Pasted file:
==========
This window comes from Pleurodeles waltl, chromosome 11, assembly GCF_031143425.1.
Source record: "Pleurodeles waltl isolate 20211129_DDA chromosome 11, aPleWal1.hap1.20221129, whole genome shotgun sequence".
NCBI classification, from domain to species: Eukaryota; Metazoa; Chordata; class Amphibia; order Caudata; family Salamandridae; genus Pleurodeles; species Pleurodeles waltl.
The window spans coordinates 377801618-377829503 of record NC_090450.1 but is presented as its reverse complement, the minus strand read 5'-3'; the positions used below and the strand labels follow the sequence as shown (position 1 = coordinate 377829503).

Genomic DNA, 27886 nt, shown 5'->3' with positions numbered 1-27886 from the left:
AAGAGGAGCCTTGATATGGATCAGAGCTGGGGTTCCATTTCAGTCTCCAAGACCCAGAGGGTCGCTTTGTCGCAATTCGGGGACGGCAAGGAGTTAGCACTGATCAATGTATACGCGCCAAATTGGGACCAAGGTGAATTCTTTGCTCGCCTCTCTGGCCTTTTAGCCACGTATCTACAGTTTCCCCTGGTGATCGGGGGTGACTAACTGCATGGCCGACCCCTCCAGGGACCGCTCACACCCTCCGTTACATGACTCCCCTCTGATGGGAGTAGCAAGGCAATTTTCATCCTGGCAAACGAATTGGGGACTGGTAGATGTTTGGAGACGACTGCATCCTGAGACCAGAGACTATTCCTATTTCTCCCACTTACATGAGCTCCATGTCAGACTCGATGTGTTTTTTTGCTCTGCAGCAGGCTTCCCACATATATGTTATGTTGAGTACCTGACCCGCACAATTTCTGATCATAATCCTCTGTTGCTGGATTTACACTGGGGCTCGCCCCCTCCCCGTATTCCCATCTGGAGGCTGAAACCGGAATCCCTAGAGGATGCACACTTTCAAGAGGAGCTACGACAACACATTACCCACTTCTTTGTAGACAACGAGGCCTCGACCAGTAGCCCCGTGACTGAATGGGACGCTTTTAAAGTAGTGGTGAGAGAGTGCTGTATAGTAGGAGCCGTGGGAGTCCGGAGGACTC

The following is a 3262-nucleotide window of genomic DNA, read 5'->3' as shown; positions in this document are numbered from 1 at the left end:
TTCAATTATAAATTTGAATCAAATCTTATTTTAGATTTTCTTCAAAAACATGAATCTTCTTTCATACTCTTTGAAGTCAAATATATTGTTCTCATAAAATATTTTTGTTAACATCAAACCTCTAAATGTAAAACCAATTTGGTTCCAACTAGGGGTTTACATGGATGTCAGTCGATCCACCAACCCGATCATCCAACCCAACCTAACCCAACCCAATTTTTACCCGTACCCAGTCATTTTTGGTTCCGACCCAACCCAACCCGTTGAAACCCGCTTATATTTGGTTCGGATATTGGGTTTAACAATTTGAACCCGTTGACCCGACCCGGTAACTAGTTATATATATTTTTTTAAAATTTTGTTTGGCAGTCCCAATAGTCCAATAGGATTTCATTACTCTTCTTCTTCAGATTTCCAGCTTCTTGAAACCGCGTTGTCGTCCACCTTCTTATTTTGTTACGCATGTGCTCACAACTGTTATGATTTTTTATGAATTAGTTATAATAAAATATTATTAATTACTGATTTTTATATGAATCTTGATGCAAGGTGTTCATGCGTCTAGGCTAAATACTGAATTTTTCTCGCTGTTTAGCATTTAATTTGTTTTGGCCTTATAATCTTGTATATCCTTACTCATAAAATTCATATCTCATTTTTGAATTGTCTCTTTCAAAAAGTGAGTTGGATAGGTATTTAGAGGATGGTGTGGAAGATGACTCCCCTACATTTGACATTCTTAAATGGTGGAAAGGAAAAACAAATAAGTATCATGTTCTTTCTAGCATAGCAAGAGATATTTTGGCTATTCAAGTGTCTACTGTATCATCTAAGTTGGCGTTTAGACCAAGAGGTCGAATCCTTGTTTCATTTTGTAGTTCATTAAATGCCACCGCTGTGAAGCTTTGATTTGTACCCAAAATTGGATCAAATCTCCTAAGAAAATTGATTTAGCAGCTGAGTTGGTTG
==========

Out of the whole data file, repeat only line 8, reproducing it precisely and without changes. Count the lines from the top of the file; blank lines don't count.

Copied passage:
TTCAATTATAAATTTGAATCAAATCTTATTTTAGATTTTCTTCAAAAACATGAATCTTCTTTCATACTCTTTGAAGTCAAATATATTGTTCTCATAAAATATTTTTGTTAACATCAAACCTCTAAATGTAAAACCAATTTGGTTCCAACTAGGGGTTTACATGGATGTCAGTCGATCCACCAACCCGATCATCCAACCCAACCTAACCCAACCCAATTTTTACCCGTACCCAGTCATTTTTGGTTCCGACCCAACCCAACCCGTTGAAACCCGCTTATATTTGGTTCGGATATTGGGTTTAACAATTTGAACCCGTTGACCCGACCCGGTAACTAGTTATATATATTTTTTTAAAATTTTGTTTGGCAGTCCCAATAGTCCAATAGGATTTCATTACTCTTCTTCTTCAGATTTCCAGCTTCTTGAAACCGCGTTGTCGTCCACCTTCTTATTTTGTTACGCATGTGCTCACAACTGTTATGATTTTTTATGAATTAGTTATAATAAAATATTATTAATTACTGATTTTTATATGAATCTTGATGCAAGGTGTTCATGCGTCTAGGCTAAATACTGAATTTTTCTCGCTGTTTAGCATTTAATTTGTTTTGGCCTTATAATCTTGTATATCCTTACTCATAAAATTCATATCTCATTTTTGAATTGTCTCTTTCAAAAAGTGAGTTGGATAGGTATTTAGAGGATGGTGTGGAAGATGACTCCCCTACATTTGACATTCTTAAATGGTGGAAAGGAAAAACAAATAAGTATCATGTTCTTTCTAGCATAGCAAGAGATATTTTGGCTATTCAAGTGTCTACTGTATCATCTAAGTTGGCGTTTAGACCAAGAGGTCGAATCCTTGTTTCATTTTGTAGTTCATTAAATGCCACCGCTGTGAAGCTTTGATTTGTACCCAAAATTGGATCAAATCTCCTAAGAAAATTGATTTAGCAGCTGAGTTGGTTG